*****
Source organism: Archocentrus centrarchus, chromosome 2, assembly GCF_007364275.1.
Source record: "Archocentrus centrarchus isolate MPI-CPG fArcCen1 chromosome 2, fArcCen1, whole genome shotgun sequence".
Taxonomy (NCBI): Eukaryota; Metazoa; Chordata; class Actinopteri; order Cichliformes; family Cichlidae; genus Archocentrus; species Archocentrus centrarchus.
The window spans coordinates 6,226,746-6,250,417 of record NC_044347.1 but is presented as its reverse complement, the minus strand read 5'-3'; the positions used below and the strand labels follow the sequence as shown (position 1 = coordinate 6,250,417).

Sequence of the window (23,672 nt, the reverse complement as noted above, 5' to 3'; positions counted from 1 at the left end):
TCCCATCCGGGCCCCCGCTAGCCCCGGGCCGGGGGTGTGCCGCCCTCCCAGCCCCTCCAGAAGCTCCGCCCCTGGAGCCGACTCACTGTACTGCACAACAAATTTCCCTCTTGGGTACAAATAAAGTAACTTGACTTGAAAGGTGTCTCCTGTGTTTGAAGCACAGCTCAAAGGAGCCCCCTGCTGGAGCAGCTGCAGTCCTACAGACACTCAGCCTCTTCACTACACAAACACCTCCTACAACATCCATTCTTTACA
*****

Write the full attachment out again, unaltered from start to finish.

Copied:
Source organism: Archocentrus centrarchus, chromosome 2, assembly GCF_007364275.1.
Source record: "Archocentrus centrarchus isolate MPI-CPG fArcCen1 chromosome 2, fArcCen1, whole genome shotgun sequence".
Taxonomy (NCBI): Eukaryota; Metazoa; Chordata; class Actinopteri; order Cichliformes; family Cichlidae; genus Archocentrus; species Archocentrus centrarchus.
The window spans coordinates 6,226,746-6,250,417 of record NC_044347.1 but is presented as its reverse complement, the minus strand read 5'-3'; the positions used below and the strand labels follow the sequence as shown (position 1 = coordinate 6,250,417).

Sequence of the window (23,672 nt, the reverse complement as noted above, 5' to 3'; positions counted from 1 at the left end):
TCCCATCCGGGCCCCCGCTAGCCCCGGGCCGGGGGTGTGCCGCCCTCCCAGCCCCTCCAGAAGCTCCGCCCCTGGAGCCGACTCACTGTACTGCACAACAAATTTCCCTCTTGGGTACAAATAAAGTAACTTGACTTGAAAGGTGTCTCCTGTGTTTGAAGCACAGCTCAAAGGAGCCCCCTGCTGGAGCAGCTGCAGTCCTACAGACACTCAGCCTCTTCACTACACAAACACCTCCTACAACATCCATTCTTTACA